Reviews

Library Journal
(c) Copyright 2010. Library Journals LLC, a wholly owned subsidiary of Media Source, Inc. No redistribution permitted.

Pawel (former reporter, Newsday) has written a well-integrated and illuminating history of Cesar Chavez's United Farm Workers Union (UFCW) and the related struggle for civil rights. She tells the bottom-up history of the UFCW through the eyes of eight activists whom she interviewed-including a Protestant minister, ordinary farmworkers, and radical lawyers-who devoted years of their lives to Cesar Chavez and his vision. The author thus captures the heady days of early organizing, starting in 1965; Chavez's failure to create a self-sustaining union from the movement that he regarded as his alone; and the ultimate departure of many activists when they became disillusioned with Chavez's leadership. VERDICT This work recognizes Chavez's organizing talents, his personal charisma, and his all-too-human belief that he was the union. Thus, it is a valuable addition to the story of Chavez and the UFCW. Recommended primarily to students of labor and Chicano history, although general readers interested in the changes wrought during the 1960s may well like it, too.-Duncan Stewart, Univ. of Iowa, Iowa City (c) Copyright 2010. Library Journals LLC, a wholly owned subsidiary of Media Source, Inc. No redistribution permitted.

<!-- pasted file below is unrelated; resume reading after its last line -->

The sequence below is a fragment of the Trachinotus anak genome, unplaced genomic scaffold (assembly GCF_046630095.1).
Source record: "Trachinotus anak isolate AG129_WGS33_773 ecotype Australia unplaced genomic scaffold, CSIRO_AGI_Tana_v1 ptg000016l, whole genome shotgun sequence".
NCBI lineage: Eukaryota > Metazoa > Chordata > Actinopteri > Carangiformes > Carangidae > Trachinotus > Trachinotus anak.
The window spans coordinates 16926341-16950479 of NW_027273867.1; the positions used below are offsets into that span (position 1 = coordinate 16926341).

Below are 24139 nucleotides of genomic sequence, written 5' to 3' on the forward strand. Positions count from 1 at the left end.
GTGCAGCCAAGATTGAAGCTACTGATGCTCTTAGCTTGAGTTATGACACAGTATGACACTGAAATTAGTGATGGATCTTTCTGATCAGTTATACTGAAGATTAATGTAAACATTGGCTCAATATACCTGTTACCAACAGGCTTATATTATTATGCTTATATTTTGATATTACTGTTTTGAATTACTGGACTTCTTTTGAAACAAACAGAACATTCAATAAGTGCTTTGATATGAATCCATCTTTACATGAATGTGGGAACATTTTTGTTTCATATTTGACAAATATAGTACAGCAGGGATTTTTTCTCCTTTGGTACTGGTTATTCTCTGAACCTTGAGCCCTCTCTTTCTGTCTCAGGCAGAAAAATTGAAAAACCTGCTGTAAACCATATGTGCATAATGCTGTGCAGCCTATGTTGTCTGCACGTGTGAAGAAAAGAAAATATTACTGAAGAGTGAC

School Library Journal
(c) Copyright 2010. Library Journals LLC, a wholly owned subsidiary of Media Source, Inc. No redistribution permitted.

Adult/High School-Pawel has no problem with the idolization of Chavez as a community/worker organizer. What he accomplished, and how he accomplished it, was truly phenomenal. However, his genius for leading a movement did not extend to managing a union. The charismatic, driven, and exceptionally devoted Chavez was better at getting things going than keeping them on track. The author examines the inspirational rise, wobbly tenure, and ultimate decline and fall of the United Farm Workers movement. She focuses not so much on the leader, but on eight others who were essential to whatever success the movement enjoyed. And the UFW may have seen far greater and sustained success if these voices had not been ignored and/or silenced. Pawel combines document research with recent interviews with several former directors, legal staff, and rank and file, allowing her to present a thorough and convincing treatment of an important chapter in American history. Source notes, a brief bibliography, and a smattering of black-and-white photos help; the lack of an index detracts.-Robert Saunderson, formerly at Berkeley Public Library, CA (c) Copyright 2010. Library Journals LLC, a wholly owned subsidiary of Media Source, Inc. No redistribution permitted.